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Frat Pack Tribute Movie Review: Idiocracy

Review by Brandon Angelilli

Many movie buffs have heard of Mike Judge’s (Beavis & Butt-Head, Office Space) latest live-action comedy, Idiocracy, but the majority of these fans have not seen it and until the film hit DVD on January 9th had little chance of seeing any part of it. Fox dumped the movie in only seven cities and three of those were in Texas and none in New York! With no advertising or fanfare (not even a trailer!), the movie, as expected, did very little business.

The film was completed in 2004 with Judge dealing with the studio’s unwillingness to put forth any dough for special effects or promote the finished product ever since. Poor test audience screenings are probably the cause of the real death of this film but that doesn’t exactly mean Fox did the right thing. The studio was just too scared to widely distribute the film theatrically and potentially spend more money advertising than the film could actually gross in theaters.

In this comedic satire, Luke Wilson portrays a remarkably unremarkable U.S. soldier named Joe who is the most average man on earth and perfect for a top secret military cryogenics experiment. The experiment fails and Joe wakes up in the year 2505, to discover an America so dumbed-down he’s the smartest man on earth. Maya Rudolph plays a prostitute named Rita who is also frozen in time. Together, the two navigate this new “Uhh-merica” (a land in which Costco provides everything, “Ow My Balls!” is the most popular show, and an ex-wrestler and porn star is the president of the U.S.) in search for answers and a possible way home.

The movie starts out with a very funny premise showing that the rampant breeding of humanity’s slowest witted members will lead to an inevitable decline in the population’s median IQ. With the IQ continuing to dwindle and Americans becoming more lazy and unwilling to work hard to solve problems, naturally things get dumbed-down. Even simple things like disposing of garbage properly or growing crops seem like impossible tasks to the simpleton future Americans. When Joe arrives on the scene, and begins to ask the natives what’s going on, they laugh at him for talking “faggy” and they think he is the retard!

In a funny scene at the hospital, which features Frat Pack Pledge Justin Long in top form, it’s is discovered that Joe is “unscannable” and he is eventually arrested for this and sent off to prison where he receives his new “name” and his IQ test is administered. The prison scenes are actually a little scary but never fear, Joe “excapes” in a humorous manner. After prison, Joe reunites with his very dumb lawyer Frito (played by Dax Shepard) and finds Rita and the three of them search for a way to get Joe and Rita home by way of a time machine. On the way to the time machine, Joe is found to be the smartest man in the world and the president promises that Joe will fix all of the world’s problems. Will Joe fix the problems or will he simply give up on humanity and blend in?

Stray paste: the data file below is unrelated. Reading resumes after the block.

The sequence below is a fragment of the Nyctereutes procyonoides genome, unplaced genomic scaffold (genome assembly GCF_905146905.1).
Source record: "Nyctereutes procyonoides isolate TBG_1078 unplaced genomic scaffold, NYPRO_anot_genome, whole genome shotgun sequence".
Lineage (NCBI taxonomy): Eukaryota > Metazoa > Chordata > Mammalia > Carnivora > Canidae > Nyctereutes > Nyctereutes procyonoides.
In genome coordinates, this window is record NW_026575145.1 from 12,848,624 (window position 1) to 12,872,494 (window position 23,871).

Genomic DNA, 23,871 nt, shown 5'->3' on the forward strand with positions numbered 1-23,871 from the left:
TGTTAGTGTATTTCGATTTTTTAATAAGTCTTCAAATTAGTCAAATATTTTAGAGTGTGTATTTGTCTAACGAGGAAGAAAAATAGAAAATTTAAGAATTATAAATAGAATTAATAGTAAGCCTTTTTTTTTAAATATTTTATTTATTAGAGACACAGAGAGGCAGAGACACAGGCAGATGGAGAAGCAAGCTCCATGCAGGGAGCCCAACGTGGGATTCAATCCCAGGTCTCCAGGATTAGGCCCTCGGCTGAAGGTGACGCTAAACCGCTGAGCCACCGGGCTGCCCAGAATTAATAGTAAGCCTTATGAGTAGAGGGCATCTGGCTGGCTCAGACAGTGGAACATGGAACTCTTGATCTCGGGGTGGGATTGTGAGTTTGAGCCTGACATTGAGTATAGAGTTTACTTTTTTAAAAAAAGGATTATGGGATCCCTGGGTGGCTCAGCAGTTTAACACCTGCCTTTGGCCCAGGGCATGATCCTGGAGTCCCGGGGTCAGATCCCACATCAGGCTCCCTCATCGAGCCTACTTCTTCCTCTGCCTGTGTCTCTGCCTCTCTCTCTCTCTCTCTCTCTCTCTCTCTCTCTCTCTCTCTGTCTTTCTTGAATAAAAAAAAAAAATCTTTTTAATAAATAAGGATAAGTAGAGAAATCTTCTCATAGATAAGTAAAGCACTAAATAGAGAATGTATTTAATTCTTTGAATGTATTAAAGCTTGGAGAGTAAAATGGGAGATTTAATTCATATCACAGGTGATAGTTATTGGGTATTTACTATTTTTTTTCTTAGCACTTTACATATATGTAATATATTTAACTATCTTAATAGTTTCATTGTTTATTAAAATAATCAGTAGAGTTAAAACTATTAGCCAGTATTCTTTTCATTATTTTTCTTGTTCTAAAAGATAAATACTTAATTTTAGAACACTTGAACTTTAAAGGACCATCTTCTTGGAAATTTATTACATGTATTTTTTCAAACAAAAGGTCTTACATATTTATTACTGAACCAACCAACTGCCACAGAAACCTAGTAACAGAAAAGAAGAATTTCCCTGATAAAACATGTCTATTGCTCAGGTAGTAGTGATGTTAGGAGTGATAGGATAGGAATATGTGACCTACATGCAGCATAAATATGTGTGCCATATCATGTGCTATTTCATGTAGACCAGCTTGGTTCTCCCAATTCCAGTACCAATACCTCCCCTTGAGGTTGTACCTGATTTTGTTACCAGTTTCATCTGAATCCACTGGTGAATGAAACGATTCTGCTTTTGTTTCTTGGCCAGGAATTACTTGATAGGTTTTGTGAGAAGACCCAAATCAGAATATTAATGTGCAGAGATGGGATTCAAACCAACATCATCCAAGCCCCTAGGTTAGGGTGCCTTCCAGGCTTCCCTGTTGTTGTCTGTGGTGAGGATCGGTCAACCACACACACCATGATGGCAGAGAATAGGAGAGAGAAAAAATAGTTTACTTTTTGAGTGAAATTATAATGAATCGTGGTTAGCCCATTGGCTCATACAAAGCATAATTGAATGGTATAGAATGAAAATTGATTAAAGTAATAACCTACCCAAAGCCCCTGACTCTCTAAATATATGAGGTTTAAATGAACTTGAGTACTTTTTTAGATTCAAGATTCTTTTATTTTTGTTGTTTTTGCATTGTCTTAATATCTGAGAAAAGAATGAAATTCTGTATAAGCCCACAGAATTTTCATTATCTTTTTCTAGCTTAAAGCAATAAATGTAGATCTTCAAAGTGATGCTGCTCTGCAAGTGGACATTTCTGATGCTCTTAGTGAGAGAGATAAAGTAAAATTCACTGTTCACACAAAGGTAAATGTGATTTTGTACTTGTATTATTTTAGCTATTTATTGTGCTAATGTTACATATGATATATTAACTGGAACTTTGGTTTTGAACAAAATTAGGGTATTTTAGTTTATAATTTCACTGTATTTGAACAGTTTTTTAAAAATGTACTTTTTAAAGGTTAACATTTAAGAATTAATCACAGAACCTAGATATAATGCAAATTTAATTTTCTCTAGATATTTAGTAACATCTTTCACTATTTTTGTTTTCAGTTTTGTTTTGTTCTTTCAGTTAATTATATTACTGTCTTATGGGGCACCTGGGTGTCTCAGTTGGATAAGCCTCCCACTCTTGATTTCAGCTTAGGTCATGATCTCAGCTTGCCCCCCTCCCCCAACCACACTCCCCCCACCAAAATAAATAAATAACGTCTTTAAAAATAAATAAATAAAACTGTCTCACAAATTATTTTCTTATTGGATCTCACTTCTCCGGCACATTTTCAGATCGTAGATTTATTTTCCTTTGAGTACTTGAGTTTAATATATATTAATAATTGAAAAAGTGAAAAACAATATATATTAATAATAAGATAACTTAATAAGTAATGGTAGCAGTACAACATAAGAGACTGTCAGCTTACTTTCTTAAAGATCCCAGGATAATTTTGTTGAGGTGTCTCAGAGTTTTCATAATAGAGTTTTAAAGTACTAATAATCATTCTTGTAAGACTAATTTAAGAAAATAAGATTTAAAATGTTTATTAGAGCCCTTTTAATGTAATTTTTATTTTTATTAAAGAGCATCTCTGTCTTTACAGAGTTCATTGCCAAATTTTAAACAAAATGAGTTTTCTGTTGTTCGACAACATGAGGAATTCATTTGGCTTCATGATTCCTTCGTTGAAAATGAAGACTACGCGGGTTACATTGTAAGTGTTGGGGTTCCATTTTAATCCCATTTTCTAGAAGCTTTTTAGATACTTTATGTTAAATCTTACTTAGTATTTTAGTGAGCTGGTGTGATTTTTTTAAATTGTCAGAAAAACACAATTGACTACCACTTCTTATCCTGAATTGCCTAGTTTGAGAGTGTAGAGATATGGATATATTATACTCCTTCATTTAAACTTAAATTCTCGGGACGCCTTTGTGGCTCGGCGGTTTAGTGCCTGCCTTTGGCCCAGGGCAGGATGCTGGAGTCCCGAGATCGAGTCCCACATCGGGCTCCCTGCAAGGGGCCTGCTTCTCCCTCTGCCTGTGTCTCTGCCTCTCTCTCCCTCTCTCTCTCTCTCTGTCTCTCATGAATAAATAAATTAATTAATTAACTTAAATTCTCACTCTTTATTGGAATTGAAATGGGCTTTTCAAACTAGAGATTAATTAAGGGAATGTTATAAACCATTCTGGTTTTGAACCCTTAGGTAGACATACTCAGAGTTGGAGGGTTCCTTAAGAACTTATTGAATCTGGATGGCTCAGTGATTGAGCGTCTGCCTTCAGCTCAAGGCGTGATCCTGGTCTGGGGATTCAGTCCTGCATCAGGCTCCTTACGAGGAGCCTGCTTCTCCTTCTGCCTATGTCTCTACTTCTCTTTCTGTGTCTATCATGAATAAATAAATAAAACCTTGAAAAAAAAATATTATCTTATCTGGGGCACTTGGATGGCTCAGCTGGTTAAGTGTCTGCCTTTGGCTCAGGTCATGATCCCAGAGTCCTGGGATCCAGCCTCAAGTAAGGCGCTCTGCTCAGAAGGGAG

Fans of Mike Judge, Luke Wilson, and/or the Frat Pack will have plenty to laugh out loud about. The visual gags are hilarious and the stupid people throughout the movie will provide chuckles for a variety of different reasons. Judge’s story may not be a perfect vision but it does make you stop and wonder. Wilson’s character provides the voice of reason throughout the film by asking the kind of questions viewers will shout at the screen all the while turning in an honest and funny “Mitch-like” performance. Possibly his best work since 2003’s Frat Pack Classic Old School. In addition to Long’s cameo, Dodgeball’s Stephen Root also makes a quick appearance as the judge in Joe’s trial and Luke and Owen’s brother, Andrew, has a nice performance as Beef Supreme in the climactic rehabilitation scene. Also, true Frat Pack fans will enjoy another wonderful music score by frequent Frat Pack composer Theodore Shapiro who arguably puts in his best score since Starsky & Hutch and probably his most different sounding ever since this film had sci-fi elements not usually found in comedy.

Overall, the movie is well done but also full of flaws. Much of the blame falls Fox for not fronting the money for finished effects and reshoots but Judge will also face judgment for not writing a tighter script which shows it’s weakness by how heavily the film relays on a narrator . The acting is surprisingly well done, especially from Wilson and Randolph and although Shepard’s character is annoying, his acting is fine and in some places quite humorous.

Idiocracy has all potential and right pieces to become a cult hit and will be liked in a similar vein to shows like The Simpsons, Beavis and Butt-Head, and South Park, which means that intelligent people and not-so-smart people will be laughing for different reasons but laughing all the same. Enjoy this movie because it’s funny, smart and full of electrolytes!

****

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